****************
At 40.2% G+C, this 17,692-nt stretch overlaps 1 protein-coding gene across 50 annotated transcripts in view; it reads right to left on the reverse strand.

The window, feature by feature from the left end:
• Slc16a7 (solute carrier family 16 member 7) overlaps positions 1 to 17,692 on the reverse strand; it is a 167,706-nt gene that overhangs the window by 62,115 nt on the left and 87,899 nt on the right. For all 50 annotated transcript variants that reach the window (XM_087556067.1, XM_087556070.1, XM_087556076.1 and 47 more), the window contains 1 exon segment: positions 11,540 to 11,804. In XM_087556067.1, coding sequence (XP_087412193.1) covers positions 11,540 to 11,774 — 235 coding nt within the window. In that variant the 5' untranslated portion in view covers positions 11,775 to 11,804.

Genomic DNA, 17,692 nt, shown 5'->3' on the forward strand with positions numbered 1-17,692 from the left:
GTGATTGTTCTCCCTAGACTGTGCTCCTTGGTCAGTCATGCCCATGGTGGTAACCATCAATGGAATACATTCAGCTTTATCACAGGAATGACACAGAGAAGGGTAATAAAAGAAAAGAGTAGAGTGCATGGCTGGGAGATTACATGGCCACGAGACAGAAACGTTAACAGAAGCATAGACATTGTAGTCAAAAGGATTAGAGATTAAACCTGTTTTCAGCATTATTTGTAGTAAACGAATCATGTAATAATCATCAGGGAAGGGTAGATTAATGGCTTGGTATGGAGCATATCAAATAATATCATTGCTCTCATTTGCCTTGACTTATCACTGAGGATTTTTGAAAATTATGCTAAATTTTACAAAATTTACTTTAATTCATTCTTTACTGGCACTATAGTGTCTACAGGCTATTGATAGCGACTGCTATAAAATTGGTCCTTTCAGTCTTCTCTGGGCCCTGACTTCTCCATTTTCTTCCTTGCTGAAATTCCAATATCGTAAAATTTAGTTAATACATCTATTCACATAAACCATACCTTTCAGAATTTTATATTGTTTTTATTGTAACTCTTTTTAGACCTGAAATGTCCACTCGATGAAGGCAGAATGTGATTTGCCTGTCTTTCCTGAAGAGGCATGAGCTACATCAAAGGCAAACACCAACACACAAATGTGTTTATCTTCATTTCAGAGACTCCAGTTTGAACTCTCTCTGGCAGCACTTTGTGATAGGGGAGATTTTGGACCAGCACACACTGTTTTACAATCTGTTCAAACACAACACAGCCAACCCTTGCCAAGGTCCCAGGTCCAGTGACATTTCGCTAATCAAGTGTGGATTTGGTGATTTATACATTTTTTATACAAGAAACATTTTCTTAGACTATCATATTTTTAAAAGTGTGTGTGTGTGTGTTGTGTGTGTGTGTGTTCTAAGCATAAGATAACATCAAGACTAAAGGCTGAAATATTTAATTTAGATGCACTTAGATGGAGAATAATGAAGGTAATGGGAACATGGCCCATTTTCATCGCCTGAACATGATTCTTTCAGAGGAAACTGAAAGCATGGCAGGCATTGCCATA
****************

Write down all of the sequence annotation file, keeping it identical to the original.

At 40.2% G+C, this 17,692-nt stretch overlaps 1 protein-coding gene across 50 annotated transcripts in view; it reads right to left on the reverse strand.

The window, feature by feature from the left end:
• Slc16a7 (solute carrier family 16 member 7) overlaps positions 1 to 17,692 on the reverse strand; it is a 167,706-nt gene that overhangs the window by 62,115 nt on the left and 87,899 nt on the right. For all 50 annotated transcript variants that reach the window (XM_087556067.1, XM_087556070.1, XM_087556076.1 and 47 more), the window contains 1 exon segment: positions 11,540 to 11,804. In XM_087556067.1, coding sequence (XP_087412193.1) covers positions 11,540 to 11,774 — 235 coding nt within the window. In that variant the 5' untranslated portion in view covers positions 11,775 to 11,804.

Genomic DNA, 17,692 nt, shown 5'->3' on the forward strand with positions numbered 1-17,692 from the left:
GTGATTGTTCTCCCTAGACTGTGCTCCTTGGTCAGTCATGCCCATGGTGGTAACCATCAATGGAATACATTCAGCTTTATCACAGGAATGACACAGAGAAGGGTAATAAAAGAAAAGAGTAGAGTGCATGGCTGGGAGATTACATGGCCACGAGACAGAAACGTTAACAGAAGCATAGACATTGTAGTCAAAAGGATTAGAGATTAAACCTGTTTTCAGCATTATTTGTAGTAAACGAATCATGTAATAATCATCAGGGAAGGGTAGATTAATGGCTTGGTATGGAGCATATCAAATAATATCATTGCTCTCATTTGCCTTGACTTATCACTGAGGATTTTTGAAAATTATGCTAAATTTTACAAAATTTACTTTAATTCATTCTTTACTGGCACTATAGTGTCTACAGGCTATTGATAGCGACTGCTATAAAATTGGTCCTTTCAGTCTTCTCTGGGCCCTGACTTCTCCATTTTCTTCCTTGCTGAAATTCCAATATCGTAAAATTTAGTTAATACATCTATTCACATAAACCATACCTTTCAGAATTTTATATTGTTTTTATTGTAACTCTTTTTAGACCTGAAATGTCCACTCGATGAAGGCAGAATGTGATTTGCCTGTCTTTCCTGAAGAGGCATGAGCTACATCAAAGGCAAACACCAACACACAAATGTGTTTATCTTCATTTCAGAGACTCCAGTTTGAACTCTCTCTGGCAGCACTTTGTGATAGGGGAGATTTTGGACCAGCACACACTGTTTTACAATCTGTTCAAACACAACACAGCCAACCCTTGCCAAGGTCCCAGGTCCAGTGACATTTCGCTAATCAAGTGTGGATTTGGTGATTTATACATTTTTTATACAAGAAACATTTTCTTAGACTATCATATTTTTAAAAGTGTGTGTGTGTGTGTTGTGTGTGTGTGTGTTCTAAGCATAAGATAACATCAAGACTAAAGGCTGAAATATTTAATTTAGATGCACTTAGATGGAGAATAATGAAGGTAATGGGAACATGGCCCATTTTCATCGCCTGAACATGATTCTTTCAGAGGAAACTGAAAGCATGGCAGGCATTGCCATA